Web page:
Daytime Moon seen in ColoradoWe think of the Moon as something we see only at night, or as the daylight dims in the evening. In fact, the Moon is visible during the day just as often as it is at night. The Moon produces no light of its own, but reflects the light from the Sun. The Sun’s rays bounce of its surface, giving it the brilliant white glow we see from Earth. Being so close to us, the Moon is the second brightest object in the sky—bright enough to be seen in daylight hours, while the Sun outshines the stars and planets. Provided the Moon is high enough in the sky, we are thus able to see it during the day.
When the face pointed towards us is turned away from the Sun, we cannot see the Moon at all: a New Moon (1). When it is turned...Read More >>When the face pointed towards us is turned away from the Sun, we cannot see the Moon at all: a New Moon (1). When it is turned towards the Sun, we see a complete disc: a Full Moon (5). In between, it passes through crescent (2), quarter (3) and gibbous (4) phases, and back again (6-8).The Earth, tilted on an axis, orbits around the Sun. At the same time, the Moon travels around the Earth, with one side of it permanently facing towards us. The Sun always shines on roughly half the Moon; it is this part we see from different angles as the Moon travels around the Earth. Sometimes none of the Moon's illuminated side is visible from Earth at all. This is called a New Moon.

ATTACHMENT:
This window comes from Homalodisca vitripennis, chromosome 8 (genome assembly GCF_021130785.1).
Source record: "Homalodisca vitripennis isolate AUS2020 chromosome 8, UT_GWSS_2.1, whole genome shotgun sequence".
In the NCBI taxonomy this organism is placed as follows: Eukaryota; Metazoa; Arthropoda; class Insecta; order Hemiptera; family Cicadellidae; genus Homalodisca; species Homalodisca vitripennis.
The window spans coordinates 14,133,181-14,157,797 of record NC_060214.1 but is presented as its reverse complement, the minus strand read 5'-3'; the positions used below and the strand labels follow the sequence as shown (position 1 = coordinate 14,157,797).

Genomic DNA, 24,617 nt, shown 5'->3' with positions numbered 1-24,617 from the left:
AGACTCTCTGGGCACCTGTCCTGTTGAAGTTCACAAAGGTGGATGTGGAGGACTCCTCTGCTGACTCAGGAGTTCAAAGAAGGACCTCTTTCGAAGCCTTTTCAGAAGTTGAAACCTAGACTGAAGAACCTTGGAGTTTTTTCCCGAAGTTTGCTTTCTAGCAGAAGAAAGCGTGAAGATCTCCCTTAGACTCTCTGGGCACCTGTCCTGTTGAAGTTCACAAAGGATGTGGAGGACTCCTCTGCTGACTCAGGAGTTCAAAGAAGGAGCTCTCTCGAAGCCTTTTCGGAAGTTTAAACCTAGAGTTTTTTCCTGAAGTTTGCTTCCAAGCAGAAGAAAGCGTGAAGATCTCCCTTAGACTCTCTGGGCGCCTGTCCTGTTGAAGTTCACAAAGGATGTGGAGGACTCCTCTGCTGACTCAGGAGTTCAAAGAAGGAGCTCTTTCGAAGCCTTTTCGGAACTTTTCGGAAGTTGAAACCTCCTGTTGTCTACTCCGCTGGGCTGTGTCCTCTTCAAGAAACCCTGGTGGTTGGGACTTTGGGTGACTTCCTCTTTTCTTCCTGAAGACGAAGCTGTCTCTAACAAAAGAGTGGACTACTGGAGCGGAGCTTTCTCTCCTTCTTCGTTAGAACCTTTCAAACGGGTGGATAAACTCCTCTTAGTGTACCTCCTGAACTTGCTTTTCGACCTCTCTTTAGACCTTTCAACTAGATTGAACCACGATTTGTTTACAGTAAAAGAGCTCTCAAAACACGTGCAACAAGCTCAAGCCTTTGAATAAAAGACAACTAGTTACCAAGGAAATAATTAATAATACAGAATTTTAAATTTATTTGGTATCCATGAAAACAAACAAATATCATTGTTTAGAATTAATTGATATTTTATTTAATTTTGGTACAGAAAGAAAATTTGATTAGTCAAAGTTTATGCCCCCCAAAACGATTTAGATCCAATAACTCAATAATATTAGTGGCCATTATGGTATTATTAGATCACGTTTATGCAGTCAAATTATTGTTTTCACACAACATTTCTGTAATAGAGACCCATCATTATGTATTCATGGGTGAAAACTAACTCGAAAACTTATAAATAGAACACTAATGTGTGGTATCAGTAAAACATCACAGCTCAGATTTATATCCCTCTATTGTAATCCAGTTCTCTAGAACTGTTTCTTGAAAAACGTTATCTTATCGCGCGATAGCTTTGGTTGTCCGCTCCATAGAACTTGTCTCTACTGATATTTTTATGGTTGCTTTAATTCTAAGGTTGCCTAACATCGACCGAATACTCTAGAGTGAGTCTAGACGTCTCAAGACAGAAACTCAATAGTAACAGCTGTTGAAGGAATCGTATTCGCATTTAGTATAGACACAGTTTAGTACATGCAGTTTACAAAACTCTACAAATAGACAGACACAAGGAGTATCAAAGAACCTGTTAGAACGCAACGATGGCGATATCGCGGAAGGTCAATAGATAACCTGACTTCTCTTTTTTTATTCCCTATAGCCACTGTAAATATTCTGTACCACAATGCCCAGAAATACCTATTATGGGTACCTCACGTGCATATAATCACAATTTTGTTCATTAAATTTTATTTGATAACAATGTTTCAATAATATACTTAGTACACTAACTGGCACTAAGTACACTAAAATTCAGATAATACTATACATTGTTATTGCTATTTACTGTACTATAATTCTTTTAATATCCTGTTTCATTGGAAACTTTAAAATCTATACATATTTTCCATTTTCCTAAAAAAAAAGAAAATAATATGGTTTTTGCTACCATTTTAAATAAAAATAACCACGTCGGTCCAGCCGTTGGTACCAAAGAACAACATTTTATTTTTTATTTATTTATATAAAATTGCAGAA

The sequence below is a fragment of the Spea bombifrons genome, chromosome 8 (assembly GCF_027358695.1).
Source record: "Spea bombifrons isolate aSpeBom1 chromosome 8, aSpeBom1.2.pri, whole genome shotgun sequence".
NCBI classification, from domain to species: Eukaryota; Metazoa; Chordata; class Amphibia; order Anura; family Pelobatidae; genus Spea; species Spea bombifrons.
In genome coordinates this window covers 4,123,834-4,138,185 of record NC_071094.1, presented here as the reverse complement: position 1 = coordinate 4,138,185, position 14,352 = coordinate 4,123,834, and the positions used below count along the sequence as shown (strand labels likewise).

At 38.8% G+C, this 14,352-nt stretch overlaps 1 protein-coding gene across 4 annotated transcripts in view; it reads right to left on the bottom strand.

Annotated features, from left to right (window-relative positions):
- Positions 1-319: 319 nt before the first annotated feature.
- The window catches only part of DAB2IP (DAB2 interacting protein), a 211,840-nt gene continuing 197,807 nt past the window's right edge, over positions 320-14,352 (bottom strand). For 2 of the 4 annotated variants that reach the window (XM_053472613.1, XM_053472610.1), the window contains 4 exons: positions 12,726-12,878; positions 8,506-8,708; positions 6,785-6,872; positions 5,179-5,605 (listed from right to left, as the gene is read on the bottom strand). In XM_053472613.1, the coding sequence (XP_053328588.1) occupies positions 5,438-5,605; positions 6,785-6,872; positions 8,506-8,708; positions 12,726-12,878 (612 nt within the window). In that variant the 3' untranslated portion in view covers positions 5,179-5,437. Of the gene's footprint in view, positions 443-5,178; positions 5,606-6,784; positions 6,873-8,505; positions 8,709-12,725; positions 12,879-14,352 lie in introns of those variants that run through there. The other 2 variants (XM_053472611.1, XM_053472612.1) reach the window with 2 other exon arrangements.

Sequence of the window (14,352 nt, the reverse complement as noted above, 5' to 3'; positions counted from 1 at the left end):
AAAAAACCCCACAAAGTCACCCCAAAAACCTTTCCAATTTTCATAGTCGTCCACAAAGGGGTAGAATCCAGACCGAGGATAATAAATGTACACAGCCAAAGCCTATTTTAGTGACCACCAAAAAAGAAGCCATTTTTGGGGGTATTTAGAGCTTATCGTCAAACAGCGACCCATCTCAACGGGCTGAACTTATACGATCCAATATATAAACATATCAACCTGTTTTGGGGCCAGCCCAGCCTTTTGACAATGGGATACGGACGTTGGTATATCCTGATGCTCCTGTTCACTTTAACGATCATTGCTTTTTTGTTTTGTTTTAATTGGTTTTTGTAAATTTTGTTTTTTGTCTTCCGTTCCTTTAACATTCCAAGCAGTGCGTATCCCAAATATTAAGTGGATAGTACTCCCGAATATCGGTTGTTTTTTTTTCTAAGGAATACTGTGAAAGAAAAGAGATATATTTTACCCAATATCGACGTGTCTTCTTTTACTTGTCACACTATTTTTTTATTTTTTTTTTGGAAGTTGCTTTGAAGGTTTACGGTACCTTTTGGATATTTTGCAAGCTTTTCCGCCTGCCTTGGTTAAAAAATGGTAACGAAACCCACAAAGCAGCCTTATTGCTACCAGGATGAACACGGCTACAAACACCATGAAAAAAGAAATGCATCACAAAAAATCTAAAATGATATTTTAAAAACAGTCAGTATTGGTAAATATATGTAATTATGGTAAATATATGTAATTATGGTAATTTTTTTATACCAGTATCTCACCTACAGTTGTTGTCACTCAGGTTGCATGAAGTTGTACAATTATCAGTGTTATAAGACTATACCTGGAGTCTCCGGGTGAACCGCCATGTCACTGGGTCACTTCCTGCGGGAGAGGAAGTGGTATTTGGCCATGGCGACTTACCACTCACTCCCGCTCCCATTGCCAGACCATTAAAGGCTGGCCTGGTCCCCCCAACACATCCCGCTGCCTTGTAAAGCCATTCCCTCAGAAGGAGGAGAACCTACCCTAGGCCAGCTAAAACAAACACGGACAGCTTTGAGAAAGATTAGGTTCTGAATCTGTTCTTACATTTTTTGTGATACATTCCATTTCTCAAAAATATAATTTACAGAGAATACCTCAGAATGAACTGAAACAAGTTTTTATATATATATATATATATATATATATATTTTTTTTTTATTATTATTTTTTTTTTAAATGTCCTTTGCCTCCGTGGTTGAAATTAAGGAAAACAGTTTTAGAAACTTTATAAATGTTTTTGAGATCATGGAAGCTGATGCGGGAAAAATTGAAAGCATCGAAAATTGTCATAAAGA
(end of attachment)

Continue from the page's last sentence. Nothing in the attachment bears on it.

As the Moon continues on its orbit round the Earth, more and more of its illuminated side becomes visible (the changing shapes are called lunar phases) until it appears as a complete, brilliant disc, known as a Full Moon: its illuminated side is fully visible from Earth. After that, less and less of the Moon's illuminated side is visible from day to day, until once again it becomes an invisible New Moon. From one New Moon to the next takes 29.5 days.
Full moon over Santorini, Greece
A Full Moon is the only phase when the Moon shines at night and doesn't appear in the daytime sky.
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